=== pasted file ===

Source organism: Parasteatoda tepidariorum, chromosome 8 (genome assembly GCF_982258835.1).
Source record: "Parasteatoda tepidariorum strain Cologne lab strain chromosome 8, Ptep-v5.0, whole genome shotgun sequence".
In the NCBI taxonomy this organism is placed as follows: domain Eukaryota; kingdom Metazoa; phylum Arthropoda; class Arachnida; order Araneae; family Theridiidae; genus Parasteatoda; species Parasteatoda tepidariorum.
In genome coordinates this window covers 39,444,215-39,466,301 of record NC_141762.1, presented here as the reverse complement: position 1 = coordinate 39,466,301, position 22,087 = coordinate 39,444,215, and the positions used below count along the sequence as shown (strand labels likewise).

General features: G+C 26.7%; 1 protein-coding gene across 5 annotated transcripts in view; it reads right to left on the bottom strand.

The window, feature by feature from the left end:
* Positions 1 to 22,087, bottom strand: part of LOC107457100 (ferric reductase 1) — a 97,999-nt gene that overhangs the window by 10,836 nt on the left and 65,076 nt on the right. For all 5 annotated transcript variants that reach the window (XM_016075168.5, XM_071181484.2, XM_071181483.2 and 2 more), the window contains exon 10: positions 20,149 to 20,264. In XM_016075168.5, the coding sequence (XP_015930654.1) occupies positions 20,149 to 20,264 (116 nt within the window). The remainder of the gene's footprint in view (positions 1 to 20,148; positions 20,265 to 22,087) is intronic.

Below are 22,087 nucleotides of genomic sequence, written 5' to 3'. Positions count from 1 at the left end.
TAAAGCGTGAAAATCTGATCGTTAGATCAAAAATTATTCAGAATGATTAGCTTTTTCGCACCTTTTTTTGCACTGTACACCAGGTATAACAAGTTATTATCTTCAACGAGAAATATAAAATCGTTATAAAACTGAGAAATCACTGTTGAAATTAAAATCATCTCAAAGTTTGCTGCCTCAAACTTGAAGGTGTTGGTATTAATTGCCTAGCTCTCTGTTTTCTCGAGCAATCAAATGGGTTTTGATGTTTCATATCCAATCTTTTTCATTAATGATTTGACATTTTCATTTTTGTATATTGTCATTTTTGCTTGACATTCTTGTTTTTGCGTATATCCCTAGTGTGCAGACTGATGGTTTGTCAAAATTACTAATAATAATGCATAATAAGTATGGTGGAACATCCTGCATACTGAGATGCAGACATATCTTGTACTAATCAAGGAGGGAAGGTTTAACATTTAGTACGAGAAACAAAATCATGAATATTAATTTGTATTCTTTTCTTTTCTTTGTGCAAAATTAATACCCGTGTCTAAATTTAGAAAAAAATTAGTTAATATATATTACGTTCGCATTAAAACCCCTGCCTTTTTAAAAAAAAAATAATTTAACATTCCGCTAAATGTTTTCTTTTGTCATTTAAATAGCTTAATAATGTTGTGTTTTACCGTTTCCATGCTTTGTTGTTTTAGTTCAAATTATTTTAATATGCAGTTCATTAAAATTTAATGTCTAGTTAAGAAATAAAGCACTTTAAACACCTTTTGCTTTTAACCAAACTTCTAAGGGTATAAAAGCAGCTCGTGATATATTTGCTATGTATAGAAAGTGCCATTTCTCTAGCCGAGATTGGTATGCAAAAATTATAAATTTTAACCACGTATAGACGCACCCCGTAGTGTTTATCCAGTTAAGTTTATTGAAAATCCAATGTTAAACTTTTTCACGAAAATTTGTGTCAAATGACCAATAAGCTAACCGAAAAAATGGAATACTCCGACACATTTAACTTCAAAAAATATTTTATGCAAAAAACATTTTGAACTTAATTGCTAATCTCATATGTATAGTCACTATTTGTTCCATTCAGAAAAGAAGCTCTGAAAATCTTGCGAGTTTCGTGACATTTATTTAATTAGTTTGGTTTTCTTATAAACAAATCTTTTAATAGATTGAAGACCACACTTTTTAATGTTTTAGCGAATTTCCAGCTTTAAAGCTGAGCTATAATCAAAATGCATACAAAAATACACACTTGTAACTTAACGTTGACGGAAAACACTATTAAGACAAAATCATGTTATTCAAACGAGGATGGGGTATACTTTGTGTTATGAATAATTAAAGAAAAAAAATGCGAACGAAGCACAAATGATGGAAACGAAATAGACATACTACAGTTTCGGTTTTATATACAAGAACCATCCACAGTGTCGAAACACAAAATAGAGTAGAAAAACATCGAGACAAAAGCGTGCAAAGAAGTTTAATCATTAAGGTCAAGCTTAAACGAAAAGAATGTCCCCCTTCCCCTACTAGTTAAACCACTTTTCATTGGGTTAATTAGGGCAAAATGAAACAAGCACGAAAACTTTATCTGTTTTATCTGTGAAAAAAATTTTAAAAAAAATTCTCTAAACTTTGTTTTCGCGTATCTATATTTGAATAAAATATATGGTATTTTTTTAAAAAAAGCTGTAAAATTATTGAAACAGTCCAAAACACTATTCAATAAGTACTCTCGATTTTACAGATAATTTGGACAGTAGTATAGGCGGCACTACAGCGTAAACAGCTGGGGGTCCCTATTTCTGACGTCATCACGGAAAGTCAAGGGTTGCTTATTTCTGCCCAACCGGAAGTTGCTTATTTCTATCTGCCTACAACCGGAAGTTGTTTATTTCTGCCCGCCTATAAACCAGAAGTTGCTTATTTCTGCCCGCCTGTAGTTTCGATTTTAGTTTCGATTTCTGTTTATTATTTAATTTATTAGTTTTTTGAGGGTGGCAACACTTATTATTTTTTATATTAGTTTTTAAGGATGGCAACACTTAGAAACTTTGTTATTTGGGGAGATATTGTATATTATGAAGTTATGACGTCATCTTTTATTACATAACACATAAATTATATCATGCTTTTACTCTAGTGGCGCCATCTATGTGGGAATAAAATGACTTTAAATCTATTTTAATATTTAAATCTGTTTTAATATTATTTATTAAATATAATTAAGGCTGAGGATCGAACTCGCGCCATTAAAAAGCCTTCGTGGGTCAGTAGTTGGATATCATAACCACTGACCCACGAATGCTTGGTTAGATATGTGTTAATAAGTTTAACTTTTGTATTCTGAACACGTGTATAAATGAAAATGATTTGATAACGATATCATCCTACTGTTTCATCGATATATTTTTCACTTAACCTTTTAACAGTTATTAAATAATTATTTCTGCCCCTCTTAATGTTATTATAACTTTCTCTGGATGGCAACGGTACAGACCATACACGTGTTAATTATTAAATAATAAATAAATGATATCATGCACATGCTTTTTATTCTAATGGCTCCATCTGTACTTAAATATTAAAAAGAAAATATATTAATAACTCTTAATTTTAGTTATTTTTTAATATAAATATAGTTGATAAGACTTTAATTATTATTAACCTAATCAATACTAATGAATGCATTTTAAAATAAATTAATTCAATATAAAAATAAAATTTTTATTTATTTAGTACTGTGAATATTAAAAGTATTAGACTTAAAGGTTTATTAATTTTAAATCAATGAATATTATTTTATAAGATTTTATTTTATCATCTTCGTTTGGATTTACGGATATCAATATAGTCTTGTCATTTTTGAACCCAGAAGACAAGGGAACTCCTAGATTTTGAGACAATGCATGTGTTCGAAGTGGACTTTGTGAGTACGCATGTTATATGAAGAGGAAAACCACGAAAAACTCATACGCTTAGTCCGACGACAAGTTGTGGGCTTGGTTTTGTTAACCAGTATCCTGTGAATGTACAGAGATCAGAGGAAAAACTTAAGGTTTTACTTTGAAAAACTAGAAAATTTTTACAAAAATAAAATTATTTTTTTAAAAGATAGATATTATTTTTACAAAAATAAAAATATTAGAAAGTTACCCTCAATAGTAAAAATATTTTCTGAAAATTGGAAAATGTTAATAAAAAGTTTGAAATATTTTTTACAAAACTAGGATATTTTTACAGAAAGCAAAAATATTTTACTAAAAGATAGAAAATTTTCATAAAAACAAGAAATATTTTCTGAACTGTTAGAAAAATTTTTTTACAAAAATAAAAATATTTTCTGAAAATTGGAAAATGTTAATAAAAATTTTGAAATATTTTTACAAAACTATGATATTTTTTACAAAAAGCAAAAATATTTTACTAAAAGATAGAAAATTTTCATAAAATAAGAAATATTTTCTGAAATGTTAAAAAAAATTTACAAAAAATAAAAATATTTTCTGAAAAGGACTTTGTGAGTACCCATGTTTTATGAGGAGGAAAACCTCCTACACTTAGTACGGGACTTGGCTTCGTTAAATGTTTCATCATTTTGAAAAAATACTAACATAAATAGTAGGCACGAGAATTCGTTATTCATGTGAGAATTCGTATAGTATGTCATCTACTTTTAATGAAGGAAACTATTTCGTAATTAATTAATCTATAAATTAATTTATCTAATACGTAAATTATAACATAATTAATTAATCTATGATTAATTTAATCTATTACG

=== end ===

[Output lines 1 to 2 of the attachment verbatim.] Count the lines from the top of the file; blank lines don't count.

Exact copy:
Source organism: Parasteatoda tepidariorum, chromosome 8 (genome assembly GCF_982258835.1).
Source record: "Parasteatoda tepidariorum strain Cologne lab strain chromosome 8, Ptep-v5.0, whole genome shotgun sequence".